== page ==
A national renewables developer ratings scheme needed to help build better community engagement in grid projects

How the developer ratings scheme is designed will be key to its success and whether communities will trust and embrace it.

At the recent Energy and Climate Change Ministerial Council Meeting in Canberra, one of the “priority actions” committed to by Australia’s state and federal energy ministers was to get started on the establishment of a national renewables developer ratings scheme.

The introduction of a rating scheme for developers of large-scale wind, solar, storage and transmission projects was one of the key recommendations from a major review of community engagement, led by Australian Energy Infrastructure Commissioner Andrew Dyer.

The review, commissioned by federal energy minister Chris Bowen, found that repeated instances of poor community engagement had led to a “material distrust” of renewable energy project developers and, in particular, developers of major new grid transmission projects.

Last week, Bowen said the state and territory ministers had agreed to continue to work together on all nine recommendations put forward by Dyer and his team, but particularly on the national developer rating scheme, which he described as the “key recommendation” out of the nine.

“They’re all important, but [particularly] that national developer rating scheme, which is designed to ensure that members of communities know if they’re dealing with a renewable energy developer that it’s a developer of good faith and good reputation with a good star rating,” Bowen said at a press conference on Friday.

“Industry, peak bodies, consumer groups and other stakeholders will be invited to participate in a reference group to contribute to the design of the scheme,” the ministers said in a meeting communique.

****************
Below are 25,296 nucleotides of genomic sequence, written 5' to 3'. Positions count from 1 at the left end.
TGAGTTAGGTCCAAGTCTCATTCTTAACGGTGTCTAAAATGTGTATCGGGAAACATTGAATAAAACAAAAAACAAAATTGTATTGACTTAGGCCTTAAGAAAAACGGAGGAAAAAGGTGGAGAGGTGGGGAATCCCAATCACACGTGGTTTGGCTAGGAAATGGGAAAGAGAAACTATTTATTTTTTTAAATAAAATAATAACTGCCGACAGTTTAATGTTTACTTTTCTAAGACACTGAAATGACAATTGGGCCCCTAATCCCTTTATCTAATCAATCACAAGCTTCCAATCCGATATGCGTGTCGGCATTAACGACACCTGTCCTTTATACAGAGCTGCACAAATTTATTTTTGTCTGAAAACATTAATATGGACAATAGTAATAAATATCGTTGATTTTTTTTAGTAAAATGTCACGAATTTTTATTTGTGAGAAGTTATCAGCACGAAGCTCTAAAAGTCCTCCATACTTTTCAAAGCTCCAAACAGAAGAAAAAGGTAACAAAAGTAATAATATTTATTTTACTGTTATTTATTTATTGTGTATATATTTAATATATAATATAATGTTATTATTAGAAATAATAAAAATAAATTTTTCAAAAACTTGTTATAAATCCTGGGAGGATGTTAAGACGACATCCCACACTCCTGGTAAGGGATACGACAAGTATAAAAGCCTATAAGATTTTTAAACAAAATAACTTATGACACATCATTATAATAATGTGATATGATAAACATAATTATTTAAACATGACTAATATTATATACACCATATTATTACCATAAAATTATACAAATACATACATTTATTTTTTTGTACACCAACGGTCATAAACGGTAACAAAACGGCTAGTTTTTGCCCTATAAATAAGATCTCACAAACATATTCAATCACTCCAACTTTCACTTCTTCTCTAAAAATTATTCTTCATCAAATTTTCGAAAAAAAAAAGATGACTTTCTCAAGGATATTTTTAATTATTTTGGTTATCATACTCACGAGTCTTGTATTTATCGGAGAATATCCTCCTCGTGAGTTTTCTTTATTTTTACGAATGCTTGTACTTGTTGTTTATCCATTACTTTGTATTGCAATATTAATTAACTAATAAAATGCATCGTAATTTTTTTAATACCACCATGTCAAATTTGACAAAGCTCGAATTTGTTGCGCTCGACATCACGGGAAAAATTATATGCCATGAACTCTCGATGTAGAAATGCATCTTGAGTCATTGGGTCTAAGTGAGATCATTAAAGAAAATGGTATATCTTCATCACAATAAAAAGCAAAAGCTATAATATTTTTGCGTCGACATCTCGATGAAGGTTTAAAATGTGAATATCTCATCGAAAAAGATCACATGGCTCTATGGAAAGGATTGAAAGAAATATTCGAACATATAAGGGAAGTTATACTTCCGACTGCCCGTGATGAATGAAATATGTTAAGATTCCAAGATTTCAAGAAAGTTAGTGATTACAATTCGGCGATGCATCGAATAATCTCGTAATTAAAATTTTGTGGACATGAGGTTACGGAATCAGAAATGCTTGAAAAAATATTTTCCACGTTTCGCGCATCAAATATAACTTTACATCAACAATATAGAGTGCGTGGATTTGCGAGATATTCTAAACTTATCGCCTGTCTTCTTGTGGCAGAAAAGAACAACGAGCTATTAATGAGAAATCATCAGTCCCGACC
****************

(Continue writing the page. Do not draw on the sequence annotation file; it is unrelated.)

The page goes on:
So what will this ratings scheme look like – and how will developers be rated?

The short answer is, no one really knows yet.

In response to questions at a press conference after the minister’s meeting on Friday, Bowen described it as a “complex piece of work… [that] we want to get right, so we’re not going to do it in the next couple of weeks.

“But … we have agreed to prioritise it.”

Asked whether developers are expressing interest in signing up, Bowen had this to say: “It’s a bit early for developers to express interest or not when there’s no scheme up and running yet, but it’s a scheme which I think good developers will be very keen to participate.”

Meanwhile, Dyer and his team have laid out some reasonably clear guidelines on how the scheme might work.

“To be eligible for an acceptable rating score to achieve and maintain/improve their rating, a developer would be assessed against a published set of criteria,” the report says.

“The assessment criteria would be developed in consultation with key stakeholders including governments, industry and community peak bodies.

“The scheme should provide transparent, periodic ratings of developer engagement performance and capability. It should also be designed in such a way to motivate ongoing continuous improvement by the developers.

“Developers with a current and acceptable rating may have access to a wide range of federal and state programs.

“To expedite its launch, it is suggested that the scheme operate on a voluntary basis, where developers can opt in or out at any time.

The Dyer report also lists a number of key considerations for designing and implementing a developer rating scheme. They are:

– A rating scheme for developers may be best managed and provided at a national level, rather than developers having to manage and maintain multiple ratings schemes across all state and territory jurisdictions.

– There would need to be an upfront effort to enable developers to apply for an initial rating, and to be assessed in a timely manner.

– The scheme could be either mandatory or voluntary. “There is merit for the rating scheme to be a voluntary scheme for developers to establish the scheme and gain a critical mass of participants,” the report says.